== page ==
To Tuk and back: North of the Arctic Circle

In Inuvik, the priority was a trip to the car wash to reduce the load of mud on the truck.

Car Wash, northern style

We managed to find a cabin at the Arctic Chalet. The owners keep sled dogs, and, in the summer, exercise them by hitching them to ATVs rather than sleds. The dogs, beautiful white huskies, live in high tech kennels, and howled and barked whenever they saw Capi.

In Inuvik, for 6 weeks on either side of the Summer Solstice, the sun does not dip below the horizon. We were there on the last night of that 6-week period. Of course, it was raining and cloudy, but the daylight is a little unsettling. The huskies seemed to know when it was bedtime, and they curled up in their kennels and went to sleep around 10 pm.

We got up in Inuvik, grabbed some supplies and gas, and headed for Tuk. The road was relatively busy. Aside from the tourists heading to Tuk, there were berry pickers and fishermen, and the occasional survey crews.

Sledges in the permafrost

By the time we got to Tuk, I was feeling jubilant. Tierra del Fuego to Tuktoyaktuk. So cool. Driving into Tuk was like driving into a town I already knew. It is on the ocean, a fishing and subsistence hunting community and felt familiar. The end of the road is “The Point”. It is the mecca of all the travelers.

 

 

Us. There!

The wind rattled the truck and waves broke over the rocks, but there was a sheltered beach. So Capi swam in the Arctic Ocean.

Not many dogs have been swimming at Ushuaia and Tuk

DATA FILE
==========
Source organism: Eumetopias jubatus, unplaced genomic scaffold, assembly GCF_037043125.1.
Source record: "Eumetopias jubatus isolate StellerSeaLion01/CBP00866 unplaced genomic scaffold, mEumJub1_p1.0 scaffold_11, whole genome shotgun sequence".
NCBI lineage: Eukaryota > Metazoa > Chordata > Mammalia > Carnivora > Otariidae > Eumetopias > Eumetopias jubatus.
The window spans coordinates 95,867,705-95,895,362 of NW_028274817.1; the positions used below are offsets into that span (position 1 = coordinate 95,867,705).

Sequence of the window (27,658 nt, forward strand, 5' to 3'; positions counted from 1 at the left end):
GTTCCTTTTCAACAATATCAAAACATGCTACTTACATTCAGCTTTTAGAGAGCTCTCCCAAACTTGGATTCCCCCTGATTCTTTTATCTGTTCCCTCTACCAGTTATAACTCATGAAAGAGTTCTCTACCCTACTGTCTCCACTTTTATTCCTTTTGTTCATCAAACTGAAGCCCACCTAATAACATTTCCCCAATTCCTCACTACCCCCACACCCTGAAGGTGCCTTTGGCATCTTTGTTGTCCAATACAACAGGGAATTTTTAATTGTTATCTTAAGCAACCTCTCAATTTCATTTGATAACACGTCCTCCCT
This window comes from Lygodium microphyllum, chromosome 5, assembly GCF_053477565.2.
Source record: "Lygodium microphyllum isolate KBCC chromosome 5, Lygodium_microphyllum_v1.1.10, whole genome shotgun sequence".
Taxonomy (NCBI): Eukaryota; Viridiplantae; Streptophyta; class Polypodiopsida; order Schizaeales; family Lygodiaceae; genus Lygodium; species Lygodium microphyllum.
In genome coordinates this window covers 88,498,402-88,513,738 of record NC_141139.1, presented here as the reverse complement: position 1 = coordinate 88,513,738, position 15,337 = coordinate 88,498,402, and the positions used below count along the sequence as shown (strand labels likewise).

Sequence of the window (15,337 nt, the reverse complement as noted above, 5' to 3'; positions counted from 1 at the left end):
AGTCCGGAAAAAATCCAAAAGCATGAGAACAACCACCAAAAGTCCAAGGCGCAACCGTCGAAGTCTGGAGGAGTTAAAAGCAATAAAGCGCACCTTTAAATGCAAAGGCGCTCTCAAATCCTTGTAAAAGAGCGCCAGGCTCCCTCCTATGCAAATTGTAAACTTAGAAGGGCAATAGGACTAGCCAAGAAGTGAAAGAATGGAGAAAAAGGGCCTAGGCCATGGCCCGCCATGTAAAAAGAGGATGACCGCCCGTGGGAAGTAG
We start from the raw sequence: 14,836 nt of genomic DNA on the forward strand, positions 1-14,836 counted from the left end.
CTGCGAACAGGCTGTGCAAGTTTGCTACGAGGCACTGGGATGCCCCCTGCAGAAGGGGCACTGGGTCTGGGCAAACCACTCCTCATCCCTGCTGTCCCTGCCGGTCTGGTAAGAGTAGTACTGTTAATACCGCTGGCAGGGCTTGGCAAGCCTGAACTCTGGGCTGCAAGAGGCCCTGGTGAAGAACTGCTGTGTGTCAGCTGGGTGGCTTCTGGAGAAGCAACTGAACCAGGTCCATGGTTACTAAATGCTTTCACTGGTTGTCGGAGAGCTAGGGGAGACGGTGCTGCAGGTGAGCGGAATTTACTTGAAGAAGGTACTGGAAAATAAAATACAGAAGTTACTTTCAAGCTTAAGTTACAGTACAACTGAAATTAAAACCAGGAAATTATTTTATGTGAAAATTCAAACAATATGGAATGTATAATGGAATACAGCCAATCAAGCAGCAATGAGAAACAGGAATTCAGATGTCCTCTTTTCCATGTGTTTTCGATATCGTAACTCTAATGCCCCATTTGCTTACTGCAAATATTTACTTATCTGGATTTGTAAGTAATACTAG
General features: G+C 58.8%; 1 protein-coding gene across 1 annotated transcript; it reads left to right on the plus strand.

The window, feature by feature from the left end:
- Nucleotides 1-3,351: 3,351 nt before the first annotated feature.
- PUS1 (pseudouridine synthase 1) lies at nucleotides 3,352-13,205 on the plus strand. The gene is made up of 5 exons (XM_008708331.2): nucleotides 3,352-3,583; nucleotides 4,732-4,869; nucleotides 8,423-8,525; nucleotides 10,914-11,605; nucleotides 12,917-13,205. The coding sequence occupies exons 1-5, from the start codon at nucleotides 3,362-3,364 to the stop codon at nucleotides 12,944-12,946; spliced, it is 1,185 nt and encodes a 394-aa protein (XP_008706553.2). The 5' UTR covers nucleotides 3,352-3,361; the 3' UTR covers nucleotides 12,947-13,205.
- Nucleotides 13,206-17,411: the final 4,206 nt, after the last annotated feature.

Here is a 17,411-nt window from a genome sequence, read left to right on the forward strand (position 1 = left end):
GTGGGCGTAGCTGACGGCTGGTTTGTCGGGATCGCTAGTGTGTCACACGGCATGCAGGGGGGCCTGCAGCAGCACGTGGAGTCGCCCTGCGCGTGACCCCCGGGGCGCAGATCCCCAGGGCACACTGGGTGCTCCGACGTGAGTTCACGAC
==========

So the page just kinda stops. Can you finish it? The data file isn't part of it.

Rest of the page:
August in Tuktoyaktuk

We talked to some of the locals as we explored. The two men who were restoring an old sod house talked to us about their language. Gwitch’in is spoken on the radio, and I assumed the kids learned it as a first language. No, the kids prefer to talk in English and spend all their time glued to their computers. They said the cold and wind we were experiencing was unusual, more like September weather.

Those men also told us about the sharks and killer whales that are now in arctic waters, that they have never seen before. The hunters that go out on the ice are seeing them. There is no word in their language for shark.

Out of curiosity, I looked in a dictionary. The locals have about 10 words for snow in various forms, 5 words for mud and no words for shark.

Sticky mud.

It was too cold and windy for us to want to camp in Tuk, so we called the Arctic Chalet in Inuvik and booked another cabin for the night. The huskies seemed pleased to see us.

The two ladies who stayed next to us had just paddled from Jasper to Tuktoyaktuk. They were elated to be in Inuvik. They weren’t young, and they didn’t look like athletes. I know when I am completely, utterly outclassed.

Leave a Reply

Your email address will not be published.